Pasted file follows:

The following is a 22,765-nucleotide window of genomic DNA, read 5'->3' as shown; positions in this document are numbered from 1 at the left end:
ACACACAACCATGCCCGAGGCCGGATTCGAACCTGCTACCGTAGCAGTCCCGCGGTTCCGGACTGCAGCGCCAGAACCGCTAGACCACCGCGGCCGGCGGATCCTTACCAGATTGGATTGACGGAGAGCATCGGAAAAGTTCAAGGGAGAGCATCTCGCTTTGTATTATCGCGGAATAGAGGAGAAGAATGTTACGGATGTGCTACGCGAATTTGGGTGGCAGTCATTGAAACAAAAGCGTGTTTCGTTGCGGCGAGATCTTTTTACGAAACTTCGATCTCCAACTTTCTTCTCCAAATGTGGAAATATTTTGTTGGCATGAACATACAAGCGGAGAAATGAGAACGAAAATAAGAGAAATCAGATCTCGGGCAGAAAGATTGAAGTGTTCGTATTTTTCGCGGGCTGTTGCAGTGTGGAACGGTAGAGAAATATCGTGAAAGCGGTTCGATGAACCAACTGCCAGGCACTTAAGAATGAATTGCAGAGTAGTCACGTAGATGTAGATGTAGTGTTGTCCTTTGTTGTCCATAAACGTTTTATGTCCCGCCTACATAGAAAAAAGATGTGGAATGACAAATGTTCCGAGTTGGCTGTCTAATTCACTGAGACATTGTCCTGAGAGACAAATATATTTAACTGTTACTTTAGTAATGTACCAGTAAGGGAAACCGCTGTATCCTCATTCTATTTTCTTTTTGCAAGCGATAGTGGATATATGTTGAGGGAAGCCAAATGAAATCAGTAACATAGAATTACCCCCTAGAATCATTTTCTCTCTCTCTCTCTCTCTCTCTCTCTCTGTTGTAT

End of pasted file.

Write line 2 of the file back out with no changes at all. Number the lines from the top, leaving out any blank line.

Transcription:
ACACACAACCATGCCCGAGGCCGGATTCGAACCTGCTACCGTAGCAGTCCCGCGGTTCCGGACTGCAGCGCCAGAACCGCTAGACCACCGCGGCCGGCGGATCCTTACCAGATTGGATTGACGGAGAGCATCGGAAAAGTTCAAGGGAGAGCATCTCGCTTTGTATTATCGCGGAATAGAGGAGAAGAATGTTACGGATGTGCTACGCGAATTTGGGTGGCAGTCATTGAAACAAAAGCGTGTTTCGTTGCGGCGAGATCTTTTTACGAAACTTCGATCTCCAACTTTCTTCTCCAAATGTGGAAATATTTTGTTGGCATGAACATACAAGCGGAGAAATGAGAACGAAAATAAGAGAAATCAGATCTCGGGCAGAAAGATTGAAGTGTTCGTATTTTTCGCGGGCTGTTGCAGTGTGGAACGGTAGAGAAATATCGTGAAAGCGGTTCGATGAACCAACTGCCAGGCACTTAAGAATGAATTGCAGAGTAGTCACGTAGATGTAGATGTAGTGTTGTCCTTTGTTGTCCATAAACGTTTTATGTCCCGCCTACATAGAAAAAAGATGTGGAATGACAAATGTTCCGAGTTGGCTGTCTAATTCACTGAGACATTGTCCTGAGAGACAAATATATTTAACTGTTACTTTAGTAATGTACCAGTAAGGGAAACCGCTGTATCCTCATTCTATTTTCTTTTTGCAAGCGATAGTGGATATATGTTGAGGGAAGCCAAATGAAATCAGTAACATAGAATTACCCCCTAGAATCATTTTCTCTCTCTCTCTCTCTCTCTCTCTCTCTGTTGTAT